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Can I quit and recieve unemployment due to recurring pay cuts in a sales position?

by Matthew N
(Port Jefferson, NY)

I was hired by a brokerage company in NY as a financial advisor trainee. I was hired at a pay rate of 36,000. However, after my training I was placed on a descending salary designed to allow me to slowly transition to a commission basis. However, the economy dived as this transition was taking place.

January first was my first day of production, the day I took a 25% pay cut and the day I changed from a qualified employee to an nonqualified. My entire "class" of trainees went from 100 to 30 due to the market conditions. It is nearly impossible to make any sales. Now 6 months in to the nonqualified pay scale I am about to be cut to 50% or 18,000 per year. I can no longer afford to live!

To top it all off I am losing my cheap rent place of residence. This may very well mean I will have to move home with mom and dad or take a place paying at least 1000 a month (9,000 over the next 6 months means I'm already going to starve to death). Can I quit and collect unemployment?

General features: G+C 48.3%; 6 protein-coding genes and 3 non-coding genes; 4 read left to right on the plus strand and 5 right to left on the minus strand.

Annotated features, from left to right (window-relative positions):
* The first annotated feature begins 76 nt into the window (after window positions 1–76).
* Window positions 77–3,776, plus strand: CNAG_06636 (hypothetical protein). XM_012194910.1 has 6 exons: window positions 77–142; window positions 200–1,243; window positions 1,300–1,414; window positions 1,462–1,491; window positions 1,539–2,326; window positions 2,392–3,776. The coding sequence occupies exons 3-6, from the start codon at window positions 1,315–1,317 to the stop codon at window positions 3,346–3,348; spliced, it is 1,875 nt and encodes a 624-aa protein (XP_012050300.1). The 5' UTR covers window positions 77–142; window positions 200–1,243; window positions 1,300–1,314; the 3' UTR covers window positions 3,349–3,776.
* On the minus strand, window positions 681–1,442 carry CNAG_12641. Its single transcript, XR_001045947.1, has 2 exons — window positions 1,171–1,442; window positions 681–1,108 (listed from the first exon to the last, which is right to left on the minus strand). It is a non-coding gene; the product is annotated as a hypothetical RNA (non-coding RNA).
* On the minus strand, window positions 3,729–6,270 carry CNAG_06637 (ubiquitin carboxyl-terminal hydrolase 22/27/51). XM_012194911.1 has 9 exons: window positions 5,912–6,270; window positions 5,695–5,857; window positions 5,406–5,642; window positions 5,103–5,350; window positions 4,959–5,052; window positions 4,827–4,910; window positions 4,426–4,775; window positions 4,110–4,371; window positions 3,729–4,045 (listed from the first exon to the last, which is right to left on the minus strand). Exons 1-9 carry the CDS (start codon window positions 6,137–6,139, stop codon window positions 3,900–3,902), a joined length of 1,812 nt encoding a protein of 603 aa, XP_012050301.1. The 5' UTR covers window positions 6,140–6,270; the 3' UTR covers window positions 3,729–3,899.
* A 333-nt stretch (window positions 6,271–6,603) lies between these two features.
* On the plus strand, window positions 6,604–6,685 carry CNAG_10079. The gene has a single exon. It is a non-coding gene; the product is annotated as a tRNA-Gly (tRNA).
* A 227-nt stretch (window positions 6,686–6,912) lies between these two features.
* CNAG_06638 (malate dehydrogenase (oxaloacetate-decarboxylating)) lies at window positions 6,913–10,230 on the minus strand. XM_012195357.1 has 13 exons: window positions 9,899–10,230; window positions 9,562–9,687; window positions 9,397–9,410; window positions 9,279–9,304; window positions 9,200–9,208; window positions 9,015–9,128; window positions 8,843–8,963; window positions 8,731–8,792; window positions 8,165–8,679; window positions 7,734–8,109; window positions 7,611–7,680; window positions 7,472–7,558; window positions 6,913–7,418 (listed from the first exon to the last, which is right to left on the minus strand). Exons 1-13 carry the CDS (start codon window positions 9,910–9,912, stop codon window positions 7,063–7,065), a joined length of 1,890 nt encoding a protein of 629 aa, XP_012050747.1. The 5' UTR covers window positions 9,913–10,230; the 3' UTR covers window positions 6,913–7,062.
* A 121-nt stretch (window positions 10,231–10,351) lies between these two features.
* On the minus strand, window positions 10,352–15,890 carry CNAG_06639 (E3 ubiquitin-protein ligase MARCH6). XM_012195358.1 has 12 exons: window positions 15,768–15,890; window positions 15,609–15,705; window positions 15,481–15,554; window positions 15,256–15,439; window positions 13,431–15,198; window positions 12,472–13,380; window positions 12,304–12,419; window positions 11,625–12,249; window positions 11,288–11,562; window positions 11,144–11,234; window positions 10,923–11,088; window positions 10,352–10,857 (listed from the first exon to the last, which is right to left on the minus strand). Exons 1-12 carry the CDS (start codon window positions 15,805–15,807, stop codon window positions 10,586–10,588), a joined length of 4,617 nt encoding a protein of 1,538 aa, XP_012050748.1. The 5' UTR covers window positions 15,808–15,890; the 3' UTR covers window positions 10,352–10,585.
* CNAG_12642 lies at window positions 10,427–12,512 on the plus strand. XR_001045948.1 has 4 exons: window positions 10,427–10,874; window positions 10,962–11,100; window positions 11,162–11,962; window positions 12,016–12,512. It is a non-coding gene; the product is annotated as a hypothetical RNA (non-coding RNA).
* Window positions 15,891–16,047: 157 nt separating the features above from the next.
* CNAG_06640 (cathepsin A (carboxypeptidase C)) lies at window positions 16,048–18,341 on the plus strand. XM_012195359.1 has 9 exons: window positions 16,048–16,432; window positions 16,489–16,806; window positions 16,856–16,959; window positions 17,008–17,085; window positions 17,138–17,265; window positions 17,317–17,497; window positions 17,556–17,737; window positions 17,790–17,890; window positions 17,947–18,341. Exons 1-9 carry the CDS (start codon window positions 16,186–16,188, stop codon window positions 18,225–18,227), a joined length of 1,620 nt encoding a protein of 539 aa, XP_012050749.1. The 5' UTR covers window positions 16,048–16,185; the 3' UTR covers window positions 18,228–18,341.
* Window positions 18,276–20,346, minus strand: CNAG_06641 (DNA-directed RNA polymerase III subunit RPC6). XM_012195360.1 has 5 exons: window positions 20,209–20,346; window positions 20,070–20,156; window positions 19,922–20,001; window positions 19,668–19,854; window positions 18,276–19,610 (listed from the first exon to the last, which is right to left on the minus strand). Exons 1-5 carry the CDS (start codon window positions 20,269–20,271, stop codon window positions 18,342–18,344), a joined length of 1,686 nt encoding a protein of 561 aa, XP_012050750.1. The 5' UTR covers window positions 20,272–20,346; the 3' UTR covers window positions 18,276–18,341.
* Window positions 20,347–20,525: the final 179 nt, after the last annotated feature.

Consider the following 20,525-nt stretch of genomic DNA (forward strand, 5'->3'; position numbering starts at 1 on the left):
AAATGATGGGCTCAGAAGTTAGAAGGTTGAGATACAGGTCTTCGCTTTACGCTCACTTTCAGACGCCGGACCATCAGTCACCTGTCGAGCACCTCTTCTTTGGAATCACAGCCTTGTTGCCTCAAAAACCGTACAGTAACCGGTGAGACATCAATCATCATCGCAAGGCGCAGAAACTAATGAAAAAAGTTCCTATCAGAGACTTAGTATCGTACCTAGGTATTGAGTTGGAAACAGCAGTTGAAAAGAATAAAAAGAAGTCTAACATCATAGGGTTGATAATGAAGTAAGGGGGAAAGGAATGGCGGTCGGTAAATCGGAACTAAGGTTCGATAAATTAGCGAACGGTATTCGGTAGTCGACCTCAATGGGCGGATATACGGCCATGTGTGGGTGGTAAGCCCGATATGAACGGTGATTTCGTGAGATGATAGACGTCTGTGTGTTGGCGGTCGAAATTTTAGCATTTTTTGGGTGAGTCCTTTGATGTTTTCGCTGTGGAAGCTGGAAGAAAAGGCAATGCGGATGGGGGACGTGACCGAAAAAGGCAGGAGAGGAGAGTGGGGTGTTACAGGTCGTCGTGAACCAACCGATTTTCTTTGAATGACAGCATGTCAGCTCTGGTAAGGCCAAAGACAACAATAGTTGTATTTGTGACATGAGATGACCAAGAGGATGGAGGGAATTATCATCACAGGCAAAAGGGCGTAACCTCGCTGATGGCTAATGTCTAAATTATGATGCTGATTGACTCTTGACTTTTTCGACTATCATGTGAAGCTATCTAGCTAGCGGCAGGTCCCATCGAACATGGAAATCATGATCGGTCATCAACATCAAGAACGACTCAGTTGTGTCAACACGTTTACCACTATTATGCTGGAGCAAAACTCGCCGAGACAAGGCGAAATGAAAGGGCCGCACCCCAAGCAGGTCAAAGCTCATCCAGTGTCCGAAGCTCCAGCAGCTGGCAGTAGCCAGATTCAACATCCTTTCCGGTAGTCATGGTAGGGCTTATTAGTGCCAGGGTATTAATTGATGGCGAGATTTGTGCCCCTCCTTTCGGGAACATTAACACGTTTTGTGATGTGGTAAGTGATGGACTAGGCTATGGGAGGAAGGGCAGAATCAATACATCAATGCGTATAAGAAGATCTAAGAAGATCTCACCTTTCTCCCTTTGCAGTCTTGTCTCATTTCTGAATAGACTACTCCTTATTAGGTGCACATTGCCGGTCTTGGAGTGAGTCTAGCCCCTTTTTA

To add, it is illegal in NY State for an employer to demand you work over time and refuse to pay you for it. Since I was a qualified employee when this began then they were in violation of the law. I still work tons of hours for no money (10 - 12 per day and weekends). I am being driven into the ground and I need to move on... but with no job or unemployment I will surely starve. What to do?

Hi Matthew,

I don't really know for sure .. but I'm willing to do some looking into it.

I'm going to start with the NY Interpretation Index.

I suggest you look there also since you have intimate knowledge of your situation.

One thing I want to point out, that is, or could be a problem. You were well aware of of how the pay was structured from the beginning.

I understand it is the current economy, but is there anything the employer is failing to do that would have a direct effect on your commissions?

Such as the amount of leads they claim to guarantee .. or something they are suppose to do that is designed to help you meet goals?

I don't think the overtime is an issue if you are salaried and exempt from overtime wages being paid.

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